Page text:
And so what might be interesting for you on the Z1 is its capability to use 50i beside of 60i. If you shoot in HDV 50i then you can easily do deinterlacing by removng one field, and by scaling you can get real 25p in standard resolution, then you can slow it down a bit to get the 24p - thus no need for DVX-100.

I am using the HD resolution for 95% of my material, and I really like the picture when compared to standard resolution when shown on LCD projector.

As I mentioned at the beginning, I do video just as a hobby, but I thought it might be worthwhile to publish bit of my experience with Z1.
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#5 Phil Rhodes

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Posted 17 January 2006 - 02:13 PM

Hi,

I think the results of downconverted HD, even very bad HD like the consumer cameras we're discussing, are very good. Particularly, they take colour correction well, somewhat akin to a very good SD origination.

So, not so great as HD, but they make very good SD cameras. And of course, you can deinterlace 10801i material and still have more than adequate vertical resolution for an SD finish, if you must have a deinterlaced result.

Phil
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#6 Canney

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Posted 28 January 2006 - 02:04 PM

I never cared much for the DVX-100s. They didn't impress me that much picture quality wise. The HVR-Z1U is a native 16:9 camera and it's pictures has the ability to do pan and scans in post production to a high degree. Also HDV acts a lot like film converted to video in post production in terms of color and gama. The only draw back to HDV is that it is a bit slower in terms of render time and it takes a while to render it out in post but the picture quality I got from the HVR-z1u beats the pants off the picture from my friends DVX-100. Get the HD-camera and set yourself up for the HD world of the future. I use the HVR-Z1U myself.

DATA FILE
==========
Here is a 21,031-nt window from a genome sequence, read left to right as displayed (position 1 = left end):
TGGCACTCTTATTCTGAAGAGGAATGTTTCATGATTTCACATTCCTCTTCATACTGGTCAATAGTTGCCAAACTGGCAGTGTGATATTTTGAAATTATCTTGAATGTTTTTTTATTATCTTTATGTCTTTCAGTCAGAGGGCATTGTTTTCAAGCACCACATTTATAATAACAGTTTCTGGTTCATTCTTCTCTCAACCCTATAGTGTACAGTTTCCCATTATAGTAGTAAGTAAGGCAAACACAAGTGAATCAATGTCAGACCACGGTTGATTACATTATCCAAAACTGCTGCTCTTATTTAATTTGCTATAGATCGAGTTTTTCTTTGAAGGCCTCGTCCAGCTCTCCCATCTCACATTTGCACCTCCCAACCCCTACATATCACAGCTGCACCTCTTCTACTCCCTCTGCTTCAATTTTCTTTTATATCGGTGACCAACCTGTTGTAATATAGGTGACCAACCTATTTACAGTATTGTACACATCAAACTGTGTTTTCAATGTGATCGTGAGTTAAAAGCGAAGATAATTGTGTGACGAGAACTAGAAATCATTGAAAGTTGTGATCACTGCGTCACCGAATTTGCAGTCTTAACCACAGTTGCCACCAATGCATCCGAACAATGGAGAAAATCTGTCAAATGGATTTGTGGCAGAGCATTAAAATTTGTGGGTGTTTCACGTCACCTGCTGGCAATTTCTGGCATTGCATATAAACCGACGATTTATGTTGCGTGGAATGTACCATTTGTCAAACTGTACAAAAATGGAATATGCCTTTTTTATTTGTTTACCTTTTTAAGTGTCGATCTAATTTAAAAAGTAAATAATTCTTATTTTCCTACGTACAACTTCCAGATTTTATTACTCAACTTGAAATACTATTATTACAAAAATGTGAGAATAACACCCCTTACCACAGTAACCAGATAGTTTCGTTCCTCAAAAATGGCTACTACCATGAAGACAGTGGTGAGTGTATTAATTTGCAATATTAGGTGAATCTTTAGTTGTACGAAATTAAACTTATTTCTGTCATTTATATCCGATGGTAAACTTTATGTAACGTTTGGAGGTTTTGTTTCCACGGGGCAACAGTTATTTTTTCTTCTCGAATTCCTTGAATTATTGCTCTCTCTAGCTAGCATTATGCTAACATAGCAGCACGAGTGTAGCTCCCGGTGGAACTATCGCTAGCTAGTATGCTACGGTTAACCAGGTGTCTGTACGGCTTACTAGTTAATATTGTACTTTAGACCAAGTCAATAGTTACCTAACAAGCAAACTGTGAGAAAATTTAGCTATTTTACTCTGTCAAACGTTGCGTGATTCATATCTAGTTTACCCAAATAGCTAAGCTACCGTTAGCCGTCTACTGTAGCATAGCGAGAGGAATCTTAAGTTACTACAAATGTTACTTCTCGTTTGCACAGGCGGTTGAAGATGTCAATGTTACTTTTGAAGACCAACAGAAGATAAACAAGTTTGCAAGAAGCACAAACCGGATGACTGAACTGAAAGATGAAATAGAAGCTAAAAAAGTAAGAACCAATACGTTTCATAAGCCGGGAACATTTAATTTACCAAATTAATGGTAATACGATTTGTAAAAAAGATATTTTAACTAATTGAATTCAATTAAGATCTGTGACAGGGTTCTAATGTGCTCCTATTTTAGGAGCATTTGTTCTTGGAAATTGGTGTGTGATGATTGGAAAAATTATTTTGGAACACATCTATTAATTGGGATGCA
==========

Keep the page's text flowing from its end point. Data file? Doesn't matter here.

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#7 Riku Naskali

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Posted 30 January 2006 - 09:21 PM

The AG-DVX100 is a wonderful camera, but it's terribly noisy. At least the A model is, don't know if it's improved on the B model.
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#8 Michael Collier

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Posted 30 January 2006 - 09:36 PM

The AG-DVX100 is a wonderful camera, but it's terribly noisy. At least the A model is, don't know if it's improved on the B model.


How did you get noise? Both of the features I shot on the DVX looked great.

IMHO (keep that part in mind) I would recomend the ZU1 and even better than the ZU1 is the JVC HD-100U better than that (maybe, I have no practicle experience) is the pannisonic model.

The DVX gives great colors and I love the 24p. Very easy to use and has powerful color matrix options.

The ZU1 in my opinion is just as good as the DVX in image quality. The 24pfs (or what ever they call it these days) looks ok, but not enough like 24p to shoot on it. The best part is the resolution. Even for projects that end up in SD, they look much sharper than the DVX. also when you downres from such a high res original, the 4:2:2(?) that the ZU1 shoots gets put into a 4:4:4 colorspace (due to supersampling) and allows for even greater color correction possibilities than the DVX. The HD-100U offers great 24p capture, and because of the combination of the lower res and lower frame rates, the compression is about 1/2 that of the ZU1 (given the constant 19.2 Mb/s data rate) Comparing them side by side, I had a hard time choosing a cam, so I would say the HD-100 just by virtue of the lens included, and the 24p function.